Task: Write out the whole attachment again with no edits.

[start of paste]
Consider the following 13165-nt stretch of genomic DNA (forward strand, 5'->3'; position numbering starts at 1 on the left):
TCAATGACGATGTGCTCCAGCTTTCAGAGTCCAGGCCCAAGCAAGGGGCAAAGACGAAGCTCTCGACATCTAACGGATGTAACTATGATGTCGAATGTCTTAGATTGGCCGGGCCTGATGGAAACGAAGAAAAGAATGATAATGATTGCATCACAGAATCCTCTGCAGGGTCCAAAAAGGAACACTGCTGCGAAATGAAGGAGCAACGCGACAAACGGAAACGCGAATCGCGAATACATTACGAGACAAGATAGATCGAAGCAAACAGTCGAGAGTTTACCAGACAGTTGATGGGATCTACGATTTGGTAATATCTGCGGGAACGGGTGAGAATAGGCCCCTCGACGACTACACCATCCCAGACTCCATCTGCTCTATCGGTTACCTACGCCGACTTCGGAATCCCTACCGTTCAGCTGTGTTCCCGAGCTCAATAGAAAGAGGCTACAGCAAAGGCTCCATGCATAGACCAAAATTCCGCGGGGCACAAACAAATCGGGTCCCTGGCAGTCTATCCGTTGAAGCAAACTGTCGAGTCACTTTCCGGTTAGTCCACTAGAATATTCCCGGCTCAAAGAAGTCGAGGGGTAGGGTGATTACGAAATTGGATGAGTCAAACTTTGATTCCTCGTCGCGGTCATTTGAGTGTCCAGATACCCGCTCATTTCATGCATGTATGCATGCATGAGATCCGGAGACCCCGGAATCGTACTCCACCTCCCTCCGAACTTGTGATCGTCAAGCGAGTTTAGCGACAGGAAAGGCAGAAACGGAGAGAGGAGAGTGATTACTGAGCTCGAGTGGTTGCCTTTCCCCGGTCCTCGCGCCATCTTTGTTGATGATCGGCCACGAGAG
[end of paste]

Consider the following 13165-nt stretch of genomic DNA (forward strand, 5'->3'; position numbering starts at 1 on the left):
TCAATGACGATGTGCTCCAGCTTTCAGAGTCCAGGCCCAAGCAAGGGGCAAAGACGAAGCTCTCGACATCTAACGGATGTAACTATGATGTCGAATGTCTTAGATTGGCCGGGCCTGATGGAAACGAAGAAAAGAATGATAATGATTGCATCACAGAATCCTCTGCAGGGTCCAAAAAGGAACACTGCTGCGAAATGAAGGAGCAACGCGACAAACGGAAACGCGAATCGCGAATACATTACGAGACAAGATAGATCGAAGCAAACAGTCGAGAGTTTACCAGACAGTTGATGGGATCTACGATTTGGTAATATCTGCGGGAACGGGTGAGAATAGGCCCCTCGACGACTACACCATCCCAGACTCCATCTGCTCTATCGGTTACCTACGCCGACTTCGGAATCCCTACCGTTCAGCTGTGTTCCCGAGCTCAATAGAAAGAGGCTACAGCAAAGGCTCCATGCATAGACCAAAATTCCGCGGGGCACAAACAAATCGGGTCCCTGGCAGTCTATCCGTTGAAGCAAACTGTCGAGTCACTTTCCGGTTAGTCCACTAGAATATTCCCGGCTCAAAGAAGTCGAGGGGTAGGGTGATTACGAAATTGGATGAGTCAAACTTTGATTCCTCGTCGCGGTCATTTGAGTGTCCAGATACCCGCTCATTTCATGCATGTATGCATGCATGAGATCCGGAGACCCCGGAATCGTACTCCACCTCCCTCCGAACTTGTGATCGTCAAGCGAGTTTAGCGACAGGAAAGGCAGAAACGGAGAGAGGAGAGTGATTACTGAGCTCGAGTGGTTGCCTTTCCCCGGTCCTCGCGCCATCTTTGTTGATGATCGGCCACGAGAG